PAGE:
Jessica Orwig | Business Insider | Yahoo Finanace | July 24, 2015
Today, NASA’s New Horizons team — which sent the first spacecraft in history to fly over Pluto last week — revealed the latest set of Pluto mind-blowing images that came with some big surprsies and new mysteries.
Right now, the team is studying the most iconic feature on Pluto — the heart-shaped region informally called “Tombaugh Regio” shown in the lower right portion of Pluto in this high-resolution photo below:
This is the sharpest image yet of the dwarf planet as a whole that we’ve seen, and it reveals something that scientists hadn’t been able to observe before: that the left lobe of Tombough Regio looks very different from the right lobe. It’s more complete and colored-in.
Here’s a close-up. These color photos reveal what Pluto would look like to the naked eye. They’re created by combining images taken by the Long Range Reconnaissance Imager (LORRI) camera with information collected by the Ralph instrument.
MARCIA DUNN | Yahoo News | July 13, 2015
CAPE CANAVERAL, Fla. (AP) — Pluto, reveal thyself, and Earthlings, enjoy the show.
On Tuesday, NASA’s New Horizons spacecraft will sweep past Pluto and present the previously unexplored world in all its icy glory.
It promises to be the biggest planetary unveiling in a quarter-century. The curtain hasn’t been pulled back like this since NASA’s Voyager 2 shed light on Neptune in 1989.
What’s in the water being pumped into the ground? Some of it falls under the auspices of confidential business information and therefore is not subject to public release. (photo: Spencer Platt/Getty Images)
Rose Hackman | Guardian UK | Reader Supported News | July 6, 2015
Despite a report that links practice to contaminated drinking water, list of more than 1,076 chemicals used during fracking process remains unknown to public
he fracking industry must be compelled to provide far more detailed information to regulators if the public is to be accurately informed of any risks to the environment, advocacy groups say.
A report by the Environmental Protection Agency (EPA) last month found that hydraulic fracturing for oil and gas can lead, and has led, to the contamination of drinking water. It was the first time the federal government had admitted such a link.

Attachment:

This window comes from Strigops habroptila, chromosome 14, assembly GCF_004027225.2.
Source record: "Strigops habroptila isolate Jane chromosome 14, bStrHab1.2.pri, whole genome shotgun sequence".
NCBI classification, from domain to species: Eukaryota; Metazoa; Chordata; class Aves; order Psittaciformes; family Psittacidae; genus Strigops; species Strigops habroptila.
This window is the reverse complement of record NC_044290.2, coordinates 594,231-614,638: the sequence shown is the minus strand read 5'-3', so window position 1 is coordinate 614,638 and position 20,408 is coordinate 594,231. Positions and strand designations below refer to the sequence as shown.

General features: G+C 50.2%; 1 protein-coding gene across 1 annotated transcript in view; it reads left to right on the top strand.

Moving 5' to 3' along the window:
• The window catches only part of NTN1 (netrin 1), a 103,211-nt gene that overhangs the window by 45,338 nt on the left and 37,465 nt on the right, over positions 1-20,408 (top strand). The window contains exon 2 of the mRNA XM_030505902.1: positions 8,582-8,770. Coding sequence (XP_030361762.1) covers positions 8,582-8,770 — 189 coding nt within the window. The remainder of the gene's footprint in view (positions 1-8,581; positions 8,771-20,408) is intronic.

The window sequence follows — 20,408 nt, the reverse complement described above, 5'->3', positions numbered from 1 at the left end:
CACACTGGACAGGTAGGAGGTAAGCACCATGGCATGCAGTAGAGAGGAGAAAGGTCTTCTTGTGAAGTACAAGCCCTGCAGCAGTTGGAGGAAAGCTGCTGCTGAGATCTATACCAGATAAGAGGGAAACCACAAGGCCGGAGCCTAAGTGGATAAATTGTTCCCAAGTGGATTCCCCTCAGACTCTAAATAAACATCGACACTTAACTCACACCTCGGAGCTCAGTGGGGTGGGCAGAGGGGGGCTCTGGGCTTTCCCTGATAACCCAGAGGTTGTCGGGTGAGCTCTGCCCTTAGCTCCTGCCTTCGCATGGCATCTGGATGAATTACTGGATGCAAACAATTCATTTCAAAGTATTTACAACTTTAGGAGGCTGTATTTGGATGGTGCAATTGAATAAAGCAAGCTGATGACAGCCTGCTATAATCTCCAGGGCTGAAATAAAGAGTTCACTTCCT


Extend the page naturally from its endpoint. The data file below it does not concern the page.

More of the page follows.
The study, based on “data sources available to the agency”, found levels of any contamination to be small compared to the number of wells across the country, the EPA said.
© Shutterstock / Debra James / WWF-AUS
WWF | July 2, 2015
Thanks to the support of hundreds of thousands of people around the world, we’re one giant step closer to protecting one of the Earth’s most beautiful and lively places.
A full ban on dumping in the Great Barrier Reef should come to fruition in a matter of months. The United Nations Educational, Scientific and Cultural Organization (UNESCO) World Heritage Committee has voted to maintain pressure on Australia to deliver on its promise to restore the health of the reef.
More than 500,000 WWF supporters from 177 different countries called on world leaders to defend the Great Barrier Reef.
The UNESCO decision requires Australia to deliver “effective and sustained protection” of the reef from threats including reckless industrialization and pollution. Australia is required to provide a first report on progress in just 18 months.
WWF expects a full ban on dumping in the reef’s World Heritage waters to come into force within months.
“Australia has promised to prioritize the health of the reef over damaging activities like dumping dredge spoil,” said Marco Lambertini, Director General of WWF International.
“UNESCO will be watching to ensure that the condition of the reef improves in coming years, as will the 550,000 WWF campaign supporters and millions of people worldwide who are deeply concerned and want to see a stop to industrial destruction of the Great Barrier Reef.”
Polar bear. (photo: Brian Battaile/U.S. Geological Survey/AP)
Al Jazeera America | Reader Supported News | July 3, 2015
US Fish and Wildlife Service says species may not survive unless emission of greenhouse gases is curbed
olar bears are at risk of dying off if humans don’t reverse the trend of global warming, a blunt U.S. government report filed Thursday said.
“The single most important step for polar bear conservation is decisive action to address Arctic warming,” the U.S. Fish and Wildlife Service said in a draft recovery plan, part of the process after the agency listed the species as threatened in 2008.
“Short of action that effectively addresses the primary cause of diminishing sea ice, it is unlikely that polar bears will be recovered.”
Halting Arctic warming will require global action, the report said. Greenhouse gas emissions contribute to global warming, which is reducing the Arctic’s amount of summer sea ice.